Neil Robertson – UK Players Lack The Same Hunger As Chinese Wave Of Talent

“In the UK I don’t see the kids wanting it enough, and they know their lives will be okay no matter what."
20:00, 24 Feb 2022

Neil Robertson has accused young players in snooker’s traditional power base of the United Kingdom of lacking the raw hunger to compete with the wave of talent flooding through from China.

The Australian, based for many years near Cambridge, received another reminder of the deep reservoir of Chinese potential champions after losing 5-4 to 22-year-old Pang Junxu in the last 32 of the European Masters in Milton Keynes on Thursday.

And it was no fluke, as the in-form world No4 - the man of the season to date, with three titles already under his belt and more big even to come – watched Pang roar back from 4-2 behind with breaks of 73, 101 and 90 to seal victory.

The ‘second wave’ from China after Ding Junhui’s emergence is looking ever stronger, with Yan Bingtao having won last season’s Masters, and Zhao Xintong this season’s UK Championship – and the likes of Zhou Yuelong, Yuan Sijun and others lined up behind them.

But by comparison the cupboard is looking a lot barer in the UK of players with the same potential and big wins already under their belts at the same age. And this from the nation that has produced most of the legends including Ronnie O’Sullivan, Steve Davis, Stephen Hendry, John Higgins and Mark Williams.

Robertson, 40, said: “It looks like China have got another really good young one to join Yan Bingtao and Zhao Xintong on the conveyor belt of talent from that country. Wu Yize, who is only 18, also impressed Ronnie O’Sullivan this week, and he got through a couple of rounds at the UK, so that’s another one to impress – and there are more besides.

“It’s good to see, and good that everything that World Snooker did in China to make the most of Ding Junhui’s success is bearing fruit. At one time you were concerned that all the investment into China wasn’t producing champions, but it clearly is looking at the last 18 months.

“And by comparison there aren’t the same number coming through in the traditional power base in the UK – and I think the main reason for that is that there are fewer and fewer places to play that support junior snooker players. There are restrictions at some clubs on hours.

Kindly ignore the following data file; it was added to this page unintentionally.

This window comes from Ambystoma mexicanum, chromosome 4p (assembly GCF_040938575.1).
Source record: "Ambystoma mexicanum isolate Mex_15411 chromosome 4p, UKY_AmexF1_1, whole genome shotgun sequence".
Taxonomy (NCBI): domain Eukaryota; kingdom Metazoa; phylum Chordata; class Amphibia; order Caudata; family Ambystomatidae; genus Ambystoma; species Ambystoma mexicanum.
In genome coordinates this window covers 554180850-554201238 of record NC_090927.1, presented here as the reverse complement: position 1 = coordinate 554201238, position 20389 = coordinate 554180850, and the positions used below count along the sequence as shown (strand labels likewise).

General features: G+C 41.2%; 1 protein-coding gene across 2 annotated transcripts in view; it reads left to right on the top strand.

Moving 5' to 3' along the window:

“I don’t know also if the youngsters here are more distracted by things like social media than the Chinese lads, although they certainly have that as well. But I have seen that for many of the Chinese players, they see professional snooker as a way of improving their lives, and in some cases getting out of poverty.

“In the UK I don’t see the kids wanting it enough, and they know their lives will be okay no matter what. I don’t see that absolute hunger in young players in the UK and I hope that changes because this country has produced unbelievable players, the best that have ever played it. 

“I hope to see that change and we can see more young and very hungry players emerge. Clearly a lot of them here do work hard – but do they work hard enough? And the answer is definitely no.

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“Pang did really well in the win against me – and it was good match, real attacking stuff. I was maybe a little too aggressive going for a brown going into the pack in the decider, but that’s the way I play and you’d much rather lose at least having gone for your shots.

“I could have played a bit better but he played a fantastic match – beautiful positional play and a good long potter, striking the ball really well. He’s got everything you hope to see in young players coming through. He looks the real deal.

“I played him once before in this same event last season and beat him, but said to a couple of players ‘This is another one from China that if he keeps improving could get good results’. A couple laughed at me and weren’t so sure, but he has proved them wrong as he stands up to big names.”

With what he has already won during the current campaign, Robertson could afford to be fairly phlegmatic about a rare defeat – and there were compensations, including the chances to go and watch his beloved Chelsea in the Carabao Cup final, and son Alexander in football action.

He added: “Defeat to Pang at the European Masters is one I can take on the chin, especially the way he finished off the match. In any tournament, to win it, there is at least one match you need to get away with it and I didn’t in this one. And I made him win it.

“What it does mean is that I can go to the Carabao Cup final this weekend, and also go and watch my son Alexander who is playing this weekend. It’s not really me to lose with a smile on my face…but when you have good things to look forward to away from the table and you have already won a couple of titles, you are playing with less pressure.

“I think Ronnie plays with that mindset at the moment, and maybe that’s the key to longevity – keep it as stress-free as possible because eventually you could start to do yourself some damage if winning is everything and your become miserable away from the table. 

“So I look forward to playing in the Welsh Open where I am playing Jimmy White, which is always a good occasion.”

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